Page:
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AI not yet making a channel marketing impact

Lack of guidelines, concerns over data, and a failure to deliver compelling results are hindering adoption of artificial intelligence tools

Channel marketers are yet to fully embrace artificial intelligence (AI) tools as part of their day-to-day processes.

A lack of guidelines and fears about data integrity are the most common reasons holding back greater adoption of generative AI (GenAI) tools such as ChatGPT.

Although most marketers are aware of the technology, with many using it in their personal lives, that has not transferred into the professional environment.

A survey of channel marketers at a recent Coterie Connect event revealed only 10% of those quizzed were using it to help with campaigns and communication.

Shona Bettany, professor of marketing, school of business, law and education, at the University of Huddersfield, said there was a lack of guidelines around AI in many fields, including academia, which made it harder for users to feel comfortable with the technology.

“Many universities now specify appropriate levels of AI use for assignments, typically: Zero AI (no use of AI allowed); AI can be used but must be referenced clearly; or AI is an integral part of the assignment task. Something similar needs to be stipulated in the corporate world – we need some standards in place,” she said.

A lack of user guidelines was one stumbling block, but there was also a sense that the technology was not quite able to deliver results for a channel audience at the click of a button.

Jo Dunkley, co-founder of Coterie Connect, said marketers are constantly innovating and are often early adopters of technology, but GenAI currently has limitations.

Generative AI is not going to give you a workable outline marketing strategy the first time, or even the tenth time. But it does help you break that blank page – it’s a launch pad, not a destination
Shona Bettany, University of Huddersfield

“We are living in an ecosystem world, and what AI doesn’t do is create a value message between two, three or four organisations. However, when it comes to helping to provide insight and research that humans can then blend and interpret, AI will become essential.”

Bettany added that AI was not going to do all the work for the channel, but it could help get things started.

“Generative AI is not going to give you a workable outline marketing strategy the first time, or even the tenth time. But what it does is help you break that blank page – it’s a launch pad, not a destination,” she said.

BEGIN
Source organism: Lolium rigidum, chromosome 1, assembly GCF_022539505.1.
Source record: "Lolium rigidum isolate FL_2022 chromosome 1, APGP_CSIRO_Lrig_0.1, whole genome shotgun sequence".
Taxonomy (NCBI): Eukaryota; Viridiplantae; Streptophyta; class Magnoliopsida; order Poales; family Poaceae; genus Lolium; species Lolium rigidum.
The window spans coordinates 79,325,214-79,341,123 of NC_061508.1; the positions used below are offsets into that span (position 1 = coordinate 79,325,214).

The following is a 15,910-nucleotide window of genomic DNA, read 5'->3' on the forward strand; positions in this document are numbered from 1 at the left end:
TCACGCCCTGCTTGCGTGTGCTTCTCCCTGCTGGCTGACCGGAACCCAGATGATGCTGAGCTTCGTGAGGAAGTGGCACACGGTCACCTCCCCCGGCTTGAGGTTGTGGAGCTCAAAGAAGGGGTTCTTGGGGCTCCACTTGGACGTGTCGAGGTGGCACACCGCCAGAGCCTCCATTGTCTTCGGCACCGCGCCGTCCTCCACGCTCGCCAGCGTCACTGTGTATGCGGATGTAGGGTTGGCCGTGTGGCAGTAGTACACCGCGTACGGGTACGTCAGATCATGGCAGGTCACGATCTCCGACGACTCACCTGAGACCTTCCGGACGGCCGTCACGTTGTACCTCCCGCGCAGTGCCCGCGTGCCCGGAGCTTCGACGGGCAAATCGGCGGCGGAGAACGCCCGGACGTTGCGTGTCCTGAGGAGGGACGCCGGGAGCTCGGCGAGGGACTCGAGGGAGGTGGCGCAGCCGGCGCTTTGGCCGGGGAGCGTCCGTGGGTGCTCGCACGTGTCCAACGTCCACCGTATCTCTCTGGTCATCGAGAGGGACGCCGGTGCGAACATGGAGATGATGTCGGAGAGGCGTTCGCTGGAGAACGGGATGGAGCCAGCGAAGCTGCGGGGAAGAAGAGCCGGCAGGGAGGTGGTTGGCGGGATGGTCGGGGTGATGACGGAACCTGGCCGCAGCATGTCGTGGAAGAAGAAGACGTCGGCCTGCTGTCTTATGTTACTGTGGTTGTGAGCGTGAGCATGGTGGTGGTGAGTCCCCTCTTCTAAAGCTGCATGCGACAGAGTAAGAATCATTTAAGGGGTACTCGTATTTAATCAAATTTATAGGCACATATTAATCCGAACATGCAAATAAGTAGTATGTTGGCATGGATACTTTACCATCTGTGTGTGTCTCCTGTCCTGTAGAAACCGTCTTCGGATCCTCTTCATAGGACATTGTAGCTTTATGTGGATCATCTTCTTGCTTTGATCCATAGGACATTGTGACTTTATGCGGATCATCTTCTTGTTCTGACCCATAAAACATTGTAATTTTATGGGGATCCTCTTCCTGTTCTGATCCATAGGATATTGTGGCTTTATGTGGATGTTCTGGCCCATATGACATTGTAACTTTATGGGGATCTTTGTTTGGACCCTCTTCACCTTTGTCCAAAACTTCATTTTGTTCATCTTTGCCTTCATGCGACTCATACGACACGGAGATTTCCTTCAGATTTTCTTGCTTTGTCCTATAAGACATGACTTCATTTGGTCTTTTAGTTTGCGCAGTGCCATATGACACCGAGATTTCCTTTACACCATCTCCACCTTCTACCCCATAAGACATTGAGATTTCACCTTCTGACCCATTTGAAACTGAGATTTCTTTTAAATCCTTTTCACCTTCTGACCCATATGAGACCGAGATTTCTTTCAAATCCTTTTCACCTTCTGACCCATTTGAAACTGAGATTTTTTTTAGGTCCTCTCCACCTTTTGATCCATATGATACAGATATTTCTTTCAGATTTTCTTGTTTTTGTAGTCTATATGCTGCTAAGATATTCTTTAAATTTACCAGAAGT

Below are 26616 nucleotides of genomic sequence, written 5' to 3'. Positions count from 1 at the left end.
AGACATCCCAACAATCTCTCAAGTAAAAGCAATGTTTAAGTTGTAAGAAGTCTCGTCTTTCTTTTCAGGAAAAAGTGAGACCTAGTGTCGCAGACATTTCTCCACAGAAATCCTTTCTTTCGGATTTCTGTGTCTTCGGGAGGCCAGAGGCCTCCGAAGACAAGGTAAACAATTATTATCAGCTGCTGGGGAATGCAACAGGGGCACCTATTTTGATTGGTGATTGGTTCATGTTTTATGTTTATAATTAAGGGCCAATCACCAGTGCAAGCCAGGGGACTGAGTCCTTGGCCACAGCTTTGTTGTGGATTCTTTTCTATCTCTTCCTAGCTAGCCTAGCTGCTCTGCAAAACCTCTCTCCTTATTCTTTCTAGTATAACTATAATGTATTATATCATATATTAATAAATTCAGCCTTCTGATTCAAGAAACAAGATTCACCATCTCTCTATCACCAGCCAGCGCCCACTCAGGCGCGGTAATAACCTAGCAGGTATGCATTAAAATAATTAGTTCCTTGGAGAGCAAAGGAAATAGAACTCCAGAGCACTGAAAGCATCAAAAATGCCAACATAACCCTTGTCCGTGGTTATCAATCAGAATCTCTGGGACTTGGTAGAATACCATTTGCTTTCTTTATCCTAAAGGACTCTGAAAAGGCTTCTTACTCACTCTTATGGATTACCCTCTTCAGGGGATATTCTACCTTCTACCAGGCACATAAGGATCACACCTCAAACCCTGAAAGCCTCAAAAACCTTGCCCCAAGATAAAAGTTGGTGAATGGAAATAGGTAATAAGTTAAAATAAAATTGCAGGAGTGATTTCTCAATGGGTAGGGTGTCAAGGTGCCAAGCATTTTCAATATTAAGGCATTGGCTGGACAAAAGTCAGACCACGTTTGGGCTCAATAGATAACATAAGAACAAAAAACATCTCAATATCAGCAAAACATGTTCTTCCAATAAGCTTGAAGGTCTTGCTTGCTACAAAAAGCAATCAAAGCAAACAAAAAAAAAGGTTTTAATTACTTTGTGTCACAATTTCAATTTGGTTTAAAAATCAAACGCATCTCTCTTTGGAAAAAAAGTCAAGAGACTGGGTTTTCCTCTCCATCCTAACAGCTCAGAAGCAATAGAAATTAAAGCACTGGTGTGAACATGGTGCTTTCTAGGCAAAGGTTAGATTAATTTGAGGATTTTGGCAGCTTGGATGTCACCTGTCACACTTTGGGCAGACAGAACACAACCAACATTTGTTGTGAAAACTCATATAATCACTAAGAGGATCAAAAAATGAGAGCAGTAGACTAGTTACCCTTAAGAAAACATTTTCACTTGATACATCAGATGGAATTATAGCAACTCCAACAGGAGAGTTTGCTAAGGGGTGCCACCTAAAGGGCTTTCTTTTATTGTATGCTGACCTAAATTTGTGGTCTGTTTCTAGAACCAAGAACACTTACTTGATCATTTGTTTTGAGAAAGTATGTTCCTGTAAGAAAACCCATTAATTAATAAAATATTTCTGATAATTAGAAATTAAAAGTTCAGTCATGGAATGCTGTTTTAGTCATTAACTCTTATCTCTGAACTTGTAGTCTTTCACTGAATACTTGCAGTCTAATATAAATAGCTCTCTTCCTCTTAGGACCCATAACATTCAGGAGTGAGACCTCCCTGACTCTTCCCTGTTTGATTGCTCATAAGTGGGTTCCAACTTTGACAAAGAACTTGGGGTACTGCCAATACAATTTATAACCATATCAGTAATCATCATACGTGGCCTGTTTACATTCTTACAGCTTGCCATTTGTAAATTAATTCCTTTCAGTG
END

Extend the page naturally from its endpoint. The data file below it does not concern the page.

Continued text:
There have been calls for more AI training to be made available across the channel to supplement the current ad hoc efforts of individuals dabbling with the technology.

“To really leverage the opportunity, we need to understand the capabilities and the limitations, and I think that’s where the training adds its value. Not just in what to do and how to do it, but what not to do. To AI or not to AI?” said Barnaby Wood, director of product management – go-to-market, at Veritas.

He said there was an opportunity, if it was approached properly, to use AI to improve the life of those working in partner marketing. “We consistently discuss being the forgotten child in the partner world, and with that comes less investment. The potential is there for generative AI to help redress that balance, if we use it well and understand the boundaries,” he said.

The Connect event also unearthed a sense across the channel that these remain the early days of the AI story, with use cases still evolving on the marketing front.

Aimee Moreau, field marketing manager at Fivecast, said the technology had not yet become a compelling part of her toolbox.

“At some point, we’ll all be using it to enhance what we do, but right now it’s not at that level. It’s like the difference between using a typewriter and a PC – generative AI will make our lives easier and more productive, but we still have to press the keys,” she said.

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